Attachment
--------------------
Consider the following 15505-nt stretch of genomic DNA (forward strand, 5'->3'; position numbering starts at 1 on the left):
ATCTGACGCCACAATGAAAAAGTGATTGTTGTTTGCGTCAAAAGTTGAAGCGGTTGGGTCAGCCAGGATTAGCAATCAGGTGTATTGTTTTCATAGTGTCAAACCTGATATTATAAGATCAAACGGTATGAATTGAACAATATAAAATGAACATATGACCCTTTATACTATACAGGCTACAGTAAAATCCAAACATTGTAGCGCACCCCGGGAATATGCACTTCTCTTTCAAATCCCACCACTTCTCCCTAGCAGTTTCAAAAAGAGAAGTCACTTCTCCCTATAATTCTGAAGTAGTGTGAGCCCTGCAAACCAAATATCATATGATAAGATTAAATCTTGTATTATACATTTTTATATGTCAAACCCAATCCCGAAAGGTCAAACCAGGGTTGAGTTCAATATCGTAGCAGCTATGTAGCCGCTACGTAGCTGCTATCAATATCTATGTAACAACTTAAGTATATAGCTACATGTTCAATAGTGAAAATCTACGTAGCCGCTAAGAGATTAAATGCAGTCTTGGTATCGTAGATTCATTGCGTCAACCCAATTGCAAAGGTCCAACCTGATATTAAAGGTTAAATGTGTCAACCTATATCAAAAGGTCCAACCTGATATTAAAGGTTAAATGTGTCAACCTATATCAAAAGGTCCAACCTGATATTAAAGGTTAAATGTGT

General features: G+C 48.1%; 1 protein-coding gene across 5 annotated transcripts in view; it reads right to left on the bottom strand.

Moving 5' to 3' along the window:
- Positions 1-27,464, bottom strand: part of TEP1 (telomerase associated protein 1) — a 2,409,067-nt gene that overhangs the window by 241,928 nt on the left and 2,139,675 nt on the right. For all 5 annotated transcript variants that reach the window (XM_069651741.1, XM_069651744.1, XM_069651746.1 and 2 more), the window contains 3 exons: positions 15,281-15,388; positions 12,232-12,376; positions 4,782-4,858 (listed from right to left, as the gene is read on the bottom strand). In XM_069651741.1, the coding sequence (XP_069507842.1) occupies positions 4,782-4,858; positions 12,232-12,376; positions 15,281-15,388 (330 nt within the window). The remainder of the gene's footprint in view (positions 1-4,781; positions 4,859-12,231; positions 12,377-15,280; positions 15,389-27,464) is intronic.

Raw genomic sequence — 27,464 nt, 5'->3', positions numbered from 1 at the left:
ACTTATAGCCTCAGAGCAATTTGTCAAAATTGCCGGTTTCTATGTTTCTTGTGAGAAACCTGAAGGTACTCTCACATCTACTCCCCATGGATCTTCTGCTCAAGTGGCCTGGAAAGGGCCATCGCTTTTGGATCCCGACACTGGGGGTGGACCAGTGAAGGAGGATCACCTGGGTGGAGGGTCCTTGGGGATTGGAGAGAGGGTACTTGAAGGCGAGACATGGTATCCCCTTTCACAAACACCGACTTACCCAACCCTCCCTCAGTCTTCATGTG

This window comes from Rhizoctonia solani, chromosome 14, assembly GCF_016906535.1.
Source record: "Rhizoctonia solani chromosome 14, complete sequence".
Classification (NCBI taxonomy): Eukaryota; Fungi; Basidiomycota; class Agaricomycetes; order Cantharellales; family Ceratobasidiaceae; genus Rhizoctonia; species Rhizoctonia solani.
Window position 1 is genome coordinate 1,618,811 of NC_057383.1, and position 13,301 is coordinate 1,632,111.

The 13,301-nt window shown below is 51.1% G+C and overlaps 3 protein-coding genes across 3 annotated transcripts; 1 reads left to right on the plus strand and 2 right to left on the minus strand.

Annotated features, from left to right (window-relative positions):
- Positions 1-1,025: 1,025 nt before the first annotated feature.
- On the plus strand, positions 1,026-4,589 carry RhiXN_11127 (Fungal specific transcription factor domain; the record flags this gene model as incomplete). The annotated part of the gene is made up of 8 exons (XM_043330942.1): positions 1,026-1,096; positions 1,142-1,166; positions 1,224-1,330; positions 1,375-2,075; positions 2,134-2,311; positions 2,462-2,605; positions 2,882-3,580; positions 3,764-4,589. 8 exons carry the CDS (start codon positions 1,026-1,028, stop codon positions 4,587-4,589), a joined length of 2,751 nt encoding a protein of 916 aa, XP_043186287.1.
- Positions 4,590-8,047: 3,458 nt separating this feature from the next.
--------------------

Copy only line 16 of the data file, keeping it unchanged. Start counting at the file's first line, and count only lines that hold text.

- Positions 4,590-8,047: 3,458 nt separating this feature from the next.